Wal-Mart is big. To understand just how big, consider that on November 23, 2001, the 40-year-old retailer sold more than $US1.25 billion worth of goods in a single day. The company has 4457 stores, 30,000 suppliers, annual sales of more than $US217 billion - and one information system. According to CIO Kevin Turner, running centralised IS with home-grown, common-source code gives Wal-Mart a competitive advantage and helps the company maintain one of the lowest expense structures in retail.
Turner stepped into the top CIO spot two and a half years ago at age 34, when former CIO Randy Mott departed for Dell. Turner had served as Mott's second in command, and prior to that he ran application development as Wal-Mart's youngest corporate officer (29 years old). In 1997, Turner became the first recipient of the Sam M Walton Entrepreneur of the Year award, a very high honour at the company. But when asked about his accomplishments, this CIO talks primarily about the capabilities and accomplishments of the Wal-Mart IS team, the vision of its CEOs past and present, and how blessed (his word) he is to work with such a remarkable group of people and for a company like Wal-Mart.
CIO: Wal-Mart's the largest company in the world now. Has that changed your priorities?
Kevin Turner: You know, we don't talk a lot at Wal-Mart about being the largest company in the world. [Founder] Sam Walton never had a goal of being the largest company in the world, nor did [previous CEO] David Glass or [current CEO] Lee Scott. What we do talk about is being the best company in the world. And having something called the divine discontent, which says that you'll never be satisfied with where you're at or where you're going, and that you can always improve. Striving for excellence is one of our three core beliefs. Sam died in 1992, and everything in the company in the last 10 years has changed except for three things: have respect for the individual, practise excellent customer service and strive for excellence in all that we do. In that third core belief, which is very strategic for us, is that divine discontent.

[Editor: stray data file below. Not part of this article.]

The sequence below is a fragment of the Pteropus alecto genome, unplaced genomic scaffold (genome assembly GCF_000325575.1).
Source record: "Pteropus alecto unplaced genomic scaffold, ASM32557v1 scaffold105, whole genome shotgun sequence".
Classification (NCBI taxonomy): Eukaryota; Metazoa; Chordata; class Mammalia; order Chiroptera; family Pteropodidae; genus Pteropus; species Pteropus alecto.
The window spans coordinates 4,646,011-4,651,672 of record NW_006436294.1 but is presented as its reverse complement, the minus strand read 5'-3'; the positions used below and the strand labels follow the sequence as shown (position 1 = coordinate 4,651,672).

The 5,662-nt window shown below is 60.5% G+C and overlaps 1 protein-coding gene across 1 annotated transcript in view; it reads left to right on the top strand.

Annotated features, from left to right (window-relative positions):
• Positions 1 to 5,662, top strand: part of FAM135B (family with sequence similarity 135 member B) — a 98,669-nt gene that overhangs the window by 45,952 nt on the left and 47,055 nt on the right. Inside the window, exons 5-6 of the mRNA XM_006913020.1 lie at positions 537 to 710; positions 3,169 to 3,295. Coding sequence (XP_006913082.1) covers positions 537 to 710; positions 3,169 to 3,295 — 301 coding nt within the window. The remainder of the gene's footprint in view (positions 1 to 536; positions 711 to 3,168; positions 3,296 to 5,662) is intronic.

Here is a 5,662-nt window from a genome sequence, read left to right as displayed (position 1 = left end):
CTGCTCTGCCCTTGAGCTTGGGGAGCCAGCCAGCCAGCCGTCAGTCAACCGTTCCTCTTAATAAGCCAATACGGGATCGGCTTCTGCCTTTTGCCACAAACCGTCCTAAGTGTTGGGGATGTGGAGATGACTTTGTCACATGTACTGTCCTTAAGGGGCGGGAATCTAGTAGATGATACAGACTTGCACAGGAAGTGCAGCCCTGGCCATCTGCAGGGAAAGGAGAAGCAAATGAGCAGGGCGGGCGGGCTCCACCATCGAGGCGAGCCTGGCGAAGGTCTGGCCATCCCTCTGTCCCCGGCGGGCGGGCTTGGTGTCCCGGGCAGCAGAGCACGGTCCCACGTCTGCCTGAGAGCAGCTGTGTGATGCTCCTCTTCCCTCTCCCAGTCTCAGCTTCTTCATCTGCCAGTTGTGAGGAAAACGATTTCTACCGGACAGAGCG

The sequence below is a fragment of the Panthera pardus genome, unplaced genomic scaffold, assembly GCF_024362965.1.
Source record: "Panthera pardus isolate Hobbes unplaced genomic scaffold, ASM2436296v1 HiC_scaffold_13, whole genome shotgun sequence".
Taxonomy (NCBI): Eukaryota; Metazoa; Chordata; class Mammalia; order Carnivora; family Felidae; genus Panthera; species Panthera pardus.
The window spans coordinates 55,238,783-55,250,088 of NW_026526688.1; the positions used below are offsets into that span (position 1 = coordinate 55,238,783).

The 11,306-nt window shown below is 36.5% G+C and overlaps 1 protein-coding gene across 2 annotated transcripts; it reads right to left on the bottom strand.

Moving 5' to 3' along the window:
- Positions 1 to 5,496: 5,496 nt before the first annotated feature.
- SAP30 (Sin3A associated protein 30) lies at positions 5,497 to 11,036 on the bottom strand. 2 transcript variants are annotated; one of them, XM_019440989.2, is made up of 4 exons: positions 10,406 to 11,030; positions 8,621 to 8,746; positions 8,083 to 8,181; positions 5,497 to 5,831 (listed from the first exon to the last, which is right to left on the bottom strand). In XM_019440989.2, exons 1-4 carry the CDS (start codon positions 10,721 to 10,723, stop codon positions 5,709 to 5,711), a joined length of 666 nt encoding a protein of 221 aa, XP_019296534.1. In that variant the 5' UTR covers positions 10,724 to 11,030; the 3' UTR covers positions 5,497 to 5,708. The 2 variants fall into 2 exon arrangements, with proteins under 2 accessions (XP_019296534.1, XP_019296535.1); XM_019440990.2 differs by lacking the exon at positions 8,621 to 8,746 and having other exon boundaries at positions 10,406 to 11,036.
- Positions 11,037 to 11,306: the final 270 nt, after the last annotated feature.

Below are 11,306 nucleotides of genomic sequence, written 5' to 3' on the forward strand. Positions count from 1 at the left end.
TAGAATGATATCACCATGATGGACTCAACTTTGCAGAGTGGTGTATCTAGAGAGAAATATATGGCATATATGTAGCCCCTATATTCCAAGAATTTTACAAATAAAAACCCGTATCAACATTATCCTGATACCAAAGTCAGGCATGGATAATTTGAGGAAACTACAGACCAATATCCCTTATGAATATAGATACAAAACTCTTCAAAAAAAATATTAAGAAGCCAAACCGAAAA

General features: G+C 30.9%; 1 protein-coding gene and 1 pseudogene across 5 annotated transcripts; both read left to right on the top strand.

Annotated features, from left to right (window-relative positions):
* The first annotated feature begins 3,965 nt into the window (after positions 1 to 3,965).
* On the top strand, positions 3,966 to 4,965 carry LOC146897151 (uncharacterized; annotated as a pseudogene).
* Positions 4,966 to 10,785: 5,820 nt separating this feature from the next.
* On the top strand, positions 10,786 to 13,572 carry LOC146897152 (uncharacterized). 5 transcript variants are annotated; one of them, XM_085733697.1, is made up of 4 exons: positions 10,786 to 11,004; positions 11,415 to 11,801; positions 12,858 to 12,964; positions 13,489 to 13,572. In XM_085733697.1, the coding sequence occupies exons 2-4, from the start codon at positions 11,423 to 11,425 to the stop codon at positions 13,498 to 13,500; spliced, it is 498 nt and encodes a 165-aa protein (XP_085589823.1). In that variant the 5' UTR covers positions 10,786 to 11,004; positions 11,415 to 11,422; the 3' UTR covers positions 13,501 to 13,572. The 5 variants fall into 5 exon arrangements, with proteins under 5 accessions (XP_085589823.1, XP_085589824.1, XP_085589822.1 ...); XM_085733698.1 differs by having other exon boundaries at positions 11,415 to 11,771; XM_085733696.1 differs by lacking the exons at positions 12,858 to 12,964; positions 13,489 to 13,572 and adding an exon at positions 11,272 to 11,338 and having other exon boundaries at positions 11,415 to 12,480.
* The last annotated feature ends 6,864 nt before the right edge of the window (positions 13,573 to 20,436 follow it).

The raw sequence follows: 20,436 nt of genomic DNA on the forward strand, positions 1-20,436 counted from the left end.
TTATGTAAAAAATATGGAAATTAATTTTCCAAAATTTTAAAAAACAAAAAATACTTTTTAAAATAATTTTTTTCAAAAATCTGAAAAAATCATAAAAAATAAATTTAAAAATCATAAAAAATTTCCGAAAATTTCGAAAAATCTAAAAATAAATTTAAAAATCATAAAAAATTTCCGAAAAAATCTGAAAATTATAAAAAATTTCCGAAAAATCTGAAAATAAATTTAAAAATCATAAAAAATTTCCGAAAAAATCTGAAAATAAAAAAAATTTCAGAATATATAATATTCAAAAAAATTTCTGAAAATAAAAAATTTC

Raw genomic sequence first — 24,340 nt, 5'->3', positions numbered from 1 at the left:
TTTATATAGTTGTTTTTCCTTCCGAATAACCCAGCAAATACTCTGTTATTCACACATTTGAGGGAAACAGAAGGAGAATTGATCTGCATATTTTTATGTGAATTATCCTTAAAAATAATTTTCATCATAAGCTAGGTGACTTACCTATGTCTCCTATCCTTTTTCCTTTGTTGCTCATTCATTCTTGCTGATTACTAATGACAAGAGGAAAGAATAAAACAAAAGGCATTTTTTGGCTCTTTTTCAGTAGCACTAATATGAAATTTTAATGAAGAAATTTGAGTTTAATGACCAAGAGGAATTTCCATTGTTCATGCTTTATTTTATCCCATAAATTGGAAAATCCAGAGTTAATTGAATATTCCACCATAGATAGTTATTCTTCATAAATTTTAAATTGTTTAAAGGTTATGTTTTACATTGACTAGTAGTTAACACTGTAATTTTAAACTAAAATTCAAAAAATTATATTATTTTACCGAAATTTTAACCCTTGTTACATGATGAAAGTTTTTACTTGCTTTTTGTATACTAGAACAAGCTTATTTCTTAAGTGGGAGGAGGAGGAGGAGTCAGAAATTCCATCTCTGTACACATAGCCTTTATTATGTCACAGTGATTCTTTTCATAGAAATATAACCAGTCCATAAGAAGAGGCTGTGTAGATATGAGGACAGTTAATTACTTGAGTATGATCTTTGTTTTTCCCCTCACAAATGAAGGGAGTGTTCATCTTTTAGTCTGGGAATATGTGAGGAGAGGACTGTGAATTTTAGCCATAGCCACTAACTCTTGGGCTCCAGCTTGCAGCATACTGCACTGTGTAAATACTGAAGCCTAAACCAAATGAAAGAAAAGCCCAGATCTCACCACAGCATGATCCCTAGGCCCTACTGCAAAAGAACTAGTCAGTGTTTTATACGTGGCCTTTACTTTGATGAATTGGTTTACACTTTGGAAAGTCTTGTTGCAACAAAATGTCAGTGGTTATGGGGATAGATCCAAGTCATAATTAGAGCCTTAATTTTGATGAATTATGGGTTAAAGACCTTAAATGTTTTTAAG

CIO: You also have three basic philosophies behind your IS strategy. Tell us about that.
Turner: The first philosophy is to run a centralised information system for our operations all over the world, and we run that from Arkansas. The second is to have common systems and common platforms. The third is to be merchants first and technologists second.
Now, along the way, a lot of folks were not optimistic that we'd be able to grow as much as we have and still keep our IS centralised and running on common platforms. But that's been one of the things that's allowed us to drive our costs down and helps us be really efficient. Whether you run a store in Bentonville, Arkansas, or in Miami, Florida, or in Leeds, England, the processes and the systems are generally the same. We're able to transfer people from one store to the other, and they're able to pick up right where they left off. We don't have significant downtime or start-up time in the transition.
CIO: How have you made that work, given your rate of global growth and your numerous acquisitions?
Turner: When we started down the path to become a global company, we were driving the systems that had worked in the United States out to the other countries. We made a lot of mistakes doing that, and there were times when we questioned whether we were going to be able to run the world centrally from an IS perspective. What we've come up with is a model of decentralised decisions but centralised systems and controls. We will have a common system and a common platform, but we have to allow a great deal of flexibility in our systems so that the people in those local markets can do their job in the best, most effective way.
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